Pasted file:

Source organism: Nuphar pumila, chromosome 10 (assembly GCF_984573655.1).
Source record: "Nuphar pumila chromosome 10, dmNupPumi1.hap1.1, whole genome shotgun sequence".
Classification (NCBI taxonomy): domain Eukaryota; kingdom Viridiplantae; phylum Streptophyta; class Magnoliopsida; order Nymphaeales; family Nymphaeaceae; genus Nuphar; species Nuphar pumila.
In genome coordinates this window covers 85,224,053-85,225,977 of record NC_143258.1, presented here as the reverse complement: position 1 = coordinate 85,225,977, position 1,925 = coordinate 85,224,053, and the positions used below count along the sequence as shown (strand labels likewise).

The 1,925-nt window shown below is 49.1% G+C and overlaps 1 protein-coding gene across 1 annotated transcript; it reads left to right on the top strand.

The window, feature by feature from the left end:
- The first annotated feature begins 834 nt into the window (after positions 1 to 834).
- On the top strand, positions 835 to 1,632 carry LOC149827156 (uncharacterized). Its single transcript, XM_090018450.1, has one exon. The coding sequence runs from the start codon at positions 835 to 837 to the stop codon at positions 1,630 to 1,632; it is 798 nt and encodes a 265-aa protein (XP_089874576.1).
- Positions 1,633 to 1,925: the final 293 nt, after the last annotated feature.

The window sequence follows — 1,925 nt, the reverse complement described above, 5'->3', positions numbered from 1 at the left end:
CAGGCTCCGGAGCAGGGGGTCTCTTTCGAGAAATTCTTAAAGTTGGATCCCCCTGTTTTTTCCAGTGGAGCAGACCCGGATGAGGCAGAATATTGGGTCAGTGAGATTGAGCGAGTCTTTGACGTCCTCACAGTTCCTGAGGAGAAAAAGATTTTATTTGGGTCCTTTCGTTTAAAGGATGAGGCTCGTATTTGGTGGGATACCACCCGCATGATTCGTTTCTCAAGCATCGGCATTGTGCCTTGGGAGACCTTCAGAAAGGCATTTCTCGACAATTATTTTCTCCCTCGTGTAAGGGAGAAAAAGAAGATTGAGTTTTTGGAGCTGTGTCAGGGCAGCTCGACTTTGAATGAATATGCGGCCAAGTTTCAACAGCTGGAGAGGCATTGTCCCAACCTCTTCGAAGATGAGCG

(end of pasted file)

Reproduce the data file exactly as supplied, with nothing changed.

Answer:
Source organism: Nuphar pumila, chromosome 10 (assembly GCF_984573655.1).
Source record: "Nuphar pumila chromosome 10, dmNupPumi1.hap1.1, whole genome shotgun sequence".
Classification (NCBI taxonomy): domain Eukaryota; kingdom Viridiplantae; phylum Streptophyta; class Magnoliopsida; order Nymphaeales; family Nymphaeaceae; genus Nuphar; species Nuphar pumila.
In genome coordinates this window covers 85,224,053-85,225,977 of record NC_143258.1, presented here as the reverse complement: position 1 = coordinate 85,225,977, position 1,925 = coordinate 85,224,053, and the positions used below count along the sequence as shown (strand labels likewise).

The 1,925-nt window shown below is 49.1% G+C and overlaps 1 protein-coding gene across 1 annotated transcript; it reads left to right on the top strand.

The window, feature by feature from the left end:
- The first annotated feature begins 834 nt into the window (after positions 1 to 834).
- On the top strand, positions 835 to 1,632 carry LOC149827156 (uncharacterized). Its single transcript, XM_090018450.1, has one exon. The coding sequence runs from the start codon at positions 835 to 837 to the stop codon at positions 1,630 to 1,632; it is 798 nt and encodes a 265-aa protein (XP_089874576.1).
- Positions 1,633 to 1,925: the final 293 nt, after the last annotated feature.

The window sequence follows — 1,925 nt, the reverse complement described above, 5'->3', positions numbered from 1 at the left end:
CAGGCTCCGGAGCAGGGGGTCTCTTTCGAGAAATTCTTAAAGTTGGATCCCCCTGTTTTTTCCAGTGGAGCAGACCCGGATGAGGCAGAATATTGGGTCAGTGAGATTGAGCGAGTCTTTGACGTCCTCACAGTTCCTGAGGAGAAAAAGATTTTATTTGGGTCCTTTCGTTTAAAGGATGAGGCTCGTATTTGGTGGGATACCACCCGCATGATTCGTTTCTCAAGCATCGGCATTGTGCCTTGGGAGACCTTCAGAAAGGCATTTCTCGACAATTATTTTCTCCCTCGTGTAAGGGAGAAAAAGAAGATTGAGTTTTTGGAGCTGTGTCAGGGCAGCTCGACTTTGAATGAATATGCGGCCAAGTTTCAACAGCTGGAGAGGCATTGTCCCAACCTCTTCGAAGATGAGCG